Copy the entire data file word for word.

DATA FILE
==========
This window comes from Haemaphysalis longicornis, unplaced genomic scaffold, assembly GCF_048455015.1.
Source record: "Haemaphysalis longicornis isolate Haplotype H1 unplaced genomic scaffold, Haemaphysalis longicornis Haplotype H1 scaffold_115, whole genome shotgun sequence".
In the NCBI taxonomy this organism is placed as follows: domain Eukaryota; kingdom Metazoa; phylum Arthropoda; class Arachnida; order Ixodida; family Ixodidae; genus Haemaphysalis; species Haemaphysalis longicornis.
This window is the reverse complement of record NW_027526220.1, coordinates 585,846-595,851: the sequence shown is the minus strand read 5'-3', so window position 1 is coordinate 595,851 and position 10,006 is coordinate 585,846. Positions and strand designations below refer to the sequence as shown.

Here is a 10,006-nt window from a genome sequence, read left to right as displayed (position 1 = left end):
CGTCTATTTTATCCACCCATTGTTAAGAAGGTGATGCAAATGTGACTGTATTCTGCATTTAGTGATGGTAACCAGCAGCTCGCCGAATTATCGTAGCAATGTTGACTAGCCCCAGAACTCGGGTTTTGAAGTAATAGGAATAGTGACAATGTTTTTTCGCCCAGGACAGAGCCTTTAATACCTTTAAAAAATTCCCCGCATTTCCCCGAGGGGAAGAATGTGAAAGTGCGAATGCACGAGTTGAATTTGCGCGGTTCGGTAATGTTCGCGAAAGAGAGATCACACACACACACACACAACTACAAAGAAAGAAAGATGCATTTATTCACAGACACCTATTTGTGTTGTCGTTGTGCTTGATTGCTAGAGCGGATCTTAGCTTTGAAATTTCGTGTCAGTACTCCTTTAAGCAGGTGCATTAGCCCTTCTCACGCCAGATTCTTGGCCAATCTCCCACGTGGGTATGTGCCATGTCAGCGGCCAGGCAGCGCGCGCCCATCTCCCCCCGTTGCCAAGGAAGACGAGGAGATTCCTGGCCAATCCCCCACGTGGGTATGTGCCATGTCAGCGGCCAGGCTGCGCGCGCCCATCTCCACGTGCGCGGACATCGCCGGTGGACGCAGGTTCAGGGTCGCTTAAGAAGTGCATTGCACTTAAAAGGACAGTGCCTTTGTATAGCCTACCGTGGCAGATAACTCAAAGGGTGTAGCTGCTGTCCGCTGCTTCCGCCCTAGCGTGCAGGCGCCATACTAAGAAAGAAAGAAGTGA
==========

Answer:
This window comes from Haemaphysalis longicornis, unplaced genomic scaffold, assembly GCF_048455015.1.
Source record: "Haemaphysalis longicornis isolate Haplotype H1 unplaced genomic scaffold, Haemaphysalis longicornis Haplotype H1 scaffold_115, whole genome shotgun sequence".
In the NCBI taxonomy this organism is placed as follows: domain Eukaryota; kingdom Metazoa; phylum Arthropoda; class Arachnida; order Ixodida; family Ixodidae; genus Haemaphysalis; species Haemaphysalis longicornis.
This window is the reverse complement of record NW_027526220.1, coordinates 585,846-595,851: the sequence shown is the minus strand read 5'-3', so window position 1 is coordinate 595,851 and position 10,006 is coordinate 585,846. Positions and strand designations below refer to the sequence as shown.

Here is a 10,006-nt window from a genome sequence, read left to right as displayed (position 1 = left end):
CGTCTATTTTATCCACCCATTGTTAAGAAGGTGATGCAAATGTGACTGTATTCTGCATTTAGTGATGGTAACCAGCAGCTCGCCGAATTATCGTAGCAATGTTGACTAGCCCCAGAACTCGGGTTTTGAAGTAATAGGAATAGTGACAATGTTTTTTCGCCCAGGACAGAGCCTTTAATACCTTTAAAAAATTCCCCGCATTTCCCCGAGGGGAAGAATGTGAAAGTGCGAATGCACGAGTTGAATTTGCGCGGTTCGGTAATGTTCGCGAAAGAGAGATCACACACACACACACACAACTACAAAGAAAGAAAGATGCATTTATTCACAGACACCTATTTGTGTTGTCGTTGTGCTTGATTGCTAGAGCGGATCTTAGCTTTGAAATTTCGTGTCAGTACTCCTTTAAGCAGGTGCATTAGCCCTTCTCACGCCAGATTCTTGGCCAATCTCCCACGTGGGTATGTGCCATGTCAGCGGCCAGGCAGCGCGCGCCCATCTCCCCCCGTTGCCAAGGAAGACGAGGAGATTCCTGGCCAATCCCCCACGTGGGTATGTGCCATGTCAGCGGCCAGGCTGCGCGCGCCCATCTCCACGTGCGCGGACATCGCCGGTGGACGCAGGTTCAGGGTCGCTTAAGAAGTGCATTGCACTTAAAAGGACAGTGCCTTTGTATAGCCTACCGTGGCAGATAACTCAAAGGGTGTAGCTGCTGTCCGCTGCTTCCGCCCTAGCGTGCAGGCGCCATACTAAGAAAGAAAGAAGTGA